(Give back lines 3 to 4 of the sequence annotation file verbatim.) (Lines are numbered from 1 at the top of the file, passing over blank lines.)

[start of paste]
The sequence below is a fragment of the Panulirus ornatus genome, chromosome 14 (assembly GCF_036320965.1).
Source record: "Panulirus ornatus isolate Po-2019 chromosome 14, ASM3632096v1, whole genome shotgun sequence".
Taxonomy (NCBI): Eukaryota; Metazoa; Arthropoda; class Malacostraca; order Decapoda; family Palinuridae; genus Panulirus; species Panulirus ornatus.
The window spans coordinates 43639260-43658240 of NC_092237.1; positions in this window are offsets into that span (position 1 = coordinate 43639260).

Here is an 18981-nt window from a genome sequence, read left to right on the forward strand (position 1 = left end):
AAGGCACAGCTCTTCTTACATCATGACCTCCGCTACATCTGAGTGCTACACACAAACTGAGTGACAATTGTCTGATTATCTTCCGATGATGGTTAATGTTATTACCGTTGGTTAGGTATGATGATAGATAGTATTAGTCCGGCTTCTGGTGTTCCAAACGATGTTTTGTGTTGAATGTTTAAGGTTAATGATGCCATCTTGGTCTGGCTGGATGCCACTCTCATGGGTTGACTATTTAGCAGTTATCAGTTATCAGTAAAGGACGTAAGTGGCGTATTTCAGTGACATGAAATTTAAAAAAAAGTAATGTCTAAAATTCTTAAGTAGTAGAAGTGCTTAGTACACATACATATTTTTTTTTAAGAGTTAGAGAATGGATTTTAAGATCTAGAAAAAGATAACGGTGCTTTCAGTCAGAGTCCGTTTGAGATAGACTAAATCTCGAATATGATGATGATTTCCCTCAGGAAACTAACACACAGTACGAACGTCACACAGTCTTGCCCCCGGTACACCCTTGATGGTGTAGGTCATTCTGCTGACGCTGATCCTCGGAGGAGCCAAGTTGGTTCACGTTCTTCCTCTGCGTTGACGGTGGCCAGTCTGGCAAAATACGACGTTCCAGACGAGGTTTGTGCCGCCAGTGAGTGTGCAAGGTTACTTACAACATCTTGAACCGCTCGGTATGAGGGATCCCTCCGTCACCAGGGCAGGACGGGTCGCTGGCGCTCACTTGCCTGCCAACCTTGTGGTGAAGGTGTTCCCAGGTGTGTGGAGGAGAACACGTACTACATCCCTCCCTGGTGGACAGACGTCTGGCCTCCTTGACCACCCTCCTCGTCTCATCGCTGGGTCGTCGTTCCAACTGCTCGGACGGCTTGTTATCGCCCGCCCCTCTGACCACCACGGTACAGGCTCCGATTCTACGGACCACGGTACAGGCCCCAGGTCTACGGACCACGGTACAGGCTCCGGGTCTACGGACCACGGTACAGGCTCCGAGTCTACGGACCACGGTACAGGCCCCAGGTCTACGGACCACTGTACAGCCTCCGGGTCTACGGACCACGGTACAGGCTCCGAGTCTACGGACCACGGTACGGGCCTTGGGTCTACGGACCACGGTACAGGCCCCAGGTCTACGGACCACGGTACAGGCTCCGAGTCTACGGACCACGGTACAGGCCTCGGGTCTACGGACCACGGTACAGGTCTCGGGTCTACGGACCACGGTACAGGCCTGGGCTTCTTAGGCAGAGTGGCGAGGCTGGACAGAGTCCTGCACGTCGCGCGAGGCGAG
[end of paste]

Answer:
Taxonomy (NCBI): Eukaryota; Metazoa; Arthropoda; class Malacostraca; order Decapoda; family Palinuridae; genus Panulirus; species Panulirus ornatus.
The window spans coordinates 43639260-43658240 of NC_092237.1; positions in this window are offsets into that span (position 1 = coordinate 43639260).